Today is the only Sunday in the three-year lectionary cycle of readings when the second reading comes from Paul’s brief letter to Philemon. It seems that Philemon’s slave (Onesimus) has run away and has sought refuge with Paul. Paul reluctantly sends Onesimus back to Philemon with a letter. Notice that Paul did not criticize Philemon, nor did he write against the institution of slavery, which would permit Philemon to do whatever he wished to Onesimus even to the point of killing him. However, the manner in which Paul urged Philemon to welcome Onesimus speaks volumes. Rather than attack the institution in order to bring about the end of slavery, Paul chose to change the hearts of believers, who, in turn, would do what was necessary to end all such inhumane abuses of power. Paul asks Philemon to see Onesimus in a different way, as a brother.
Recently we just celebrated the “I have a dream” speech by Martin Luther King, Jr. Slavery ended with the civil war and yet King pointed out ways in which people still felt enslaved and he spoke of a dream when we could look past color and see each other as brothers and sisters. That is Paul’s charge in his letter to Philemon.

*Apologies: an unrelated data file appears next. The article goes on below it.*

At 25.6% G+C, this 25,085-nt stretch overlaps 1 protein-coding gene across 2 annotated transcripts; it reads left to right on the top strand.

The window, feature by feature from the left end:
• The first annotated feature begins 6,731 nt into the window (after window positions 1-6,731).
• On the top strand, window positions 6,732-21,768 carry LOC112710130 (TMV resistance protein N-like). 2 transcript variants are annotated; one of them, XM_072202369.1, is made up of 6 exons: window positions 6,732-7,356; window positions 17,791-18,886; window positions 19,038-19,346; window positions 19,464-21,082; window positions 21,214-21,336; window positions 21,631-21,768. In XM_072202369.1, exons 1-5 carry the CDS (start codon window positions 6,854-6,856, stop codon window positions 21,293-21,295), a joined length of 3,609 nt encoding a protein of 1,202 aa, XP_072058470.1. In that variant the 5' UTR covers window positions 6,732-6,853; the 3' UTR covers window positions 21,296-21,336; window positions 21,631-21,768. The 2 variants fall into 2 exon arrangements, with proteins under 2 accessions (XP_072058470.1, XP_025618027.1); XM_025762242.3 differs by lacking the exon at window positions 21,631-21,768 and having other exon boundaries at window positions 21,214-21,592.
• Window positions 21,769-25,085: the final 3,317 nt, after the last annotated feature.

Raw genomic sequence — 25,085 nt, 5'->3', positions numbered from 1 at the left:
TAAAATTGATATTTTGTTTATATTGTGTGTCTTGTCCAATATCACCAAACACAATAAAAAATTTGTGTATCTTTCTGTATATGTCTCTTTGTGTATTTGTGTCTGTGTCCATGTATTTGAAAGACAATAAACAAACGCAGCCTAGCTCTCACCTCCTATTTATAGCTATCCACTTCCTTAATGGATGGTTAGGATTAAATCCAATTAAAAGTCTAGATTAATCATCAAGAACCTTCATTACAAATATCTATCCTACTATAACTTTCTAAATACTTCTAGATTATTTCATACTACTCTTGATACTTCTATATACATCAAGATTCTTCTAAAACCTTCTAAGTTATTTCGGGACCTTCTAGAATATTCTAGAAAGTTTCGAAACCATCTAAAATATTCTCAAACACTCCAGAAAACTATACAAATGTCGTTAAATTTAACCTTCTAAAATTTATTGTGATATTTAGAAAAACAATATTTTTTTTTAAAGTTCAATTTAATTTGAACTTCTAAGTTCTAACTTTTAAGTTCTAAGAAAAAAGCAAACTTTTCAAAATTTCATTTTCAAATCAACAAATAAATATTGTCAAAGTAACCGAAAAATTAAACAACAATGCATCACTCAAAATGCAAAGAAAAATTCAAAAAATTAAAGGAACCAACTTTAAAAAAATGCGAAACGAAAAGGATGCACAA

We continue to have the challenge to work on social evils that enslave people today. In his reflection on today’s second reading John Martens writes,
We, however, do not face the conundrum of the legality of slavery or human trafficking as Paul did; they are illegal. Yet slavery flourishes underground, hidden away or hidden in plain sight. Our response is, therefore, clear and obvious: we must not engage in activities that allow the dehumanization of our brothers and sisters to continue, whether that is participating in pornography, the sex trade or other forms of exploitation of human beings. Our task is to work toward the conversion of both exploiter and exploited, just as Paul did, so that both human and spiritual freedom can be enjoyed by all. When we say no to sin, the cement of injustice starts to crumble (America)
We hear this reading in the context of today’s Gospel in which Jesus asks us to count the costs of being a disciple. He puts it in harsh terms. “If anyone comes to me without hating his father and mother, wife and children, brothers and sisters, and even his own life, he cannot be my disciple.” To “hate” in this sense, does not mean animosity but detachment in the strongest possible terms. Do we love God first and foremost? When we do it will lead us to a deeper love of others. We will see them as brothers and sisters. Unjust structures that dehumanize will not be tolerated.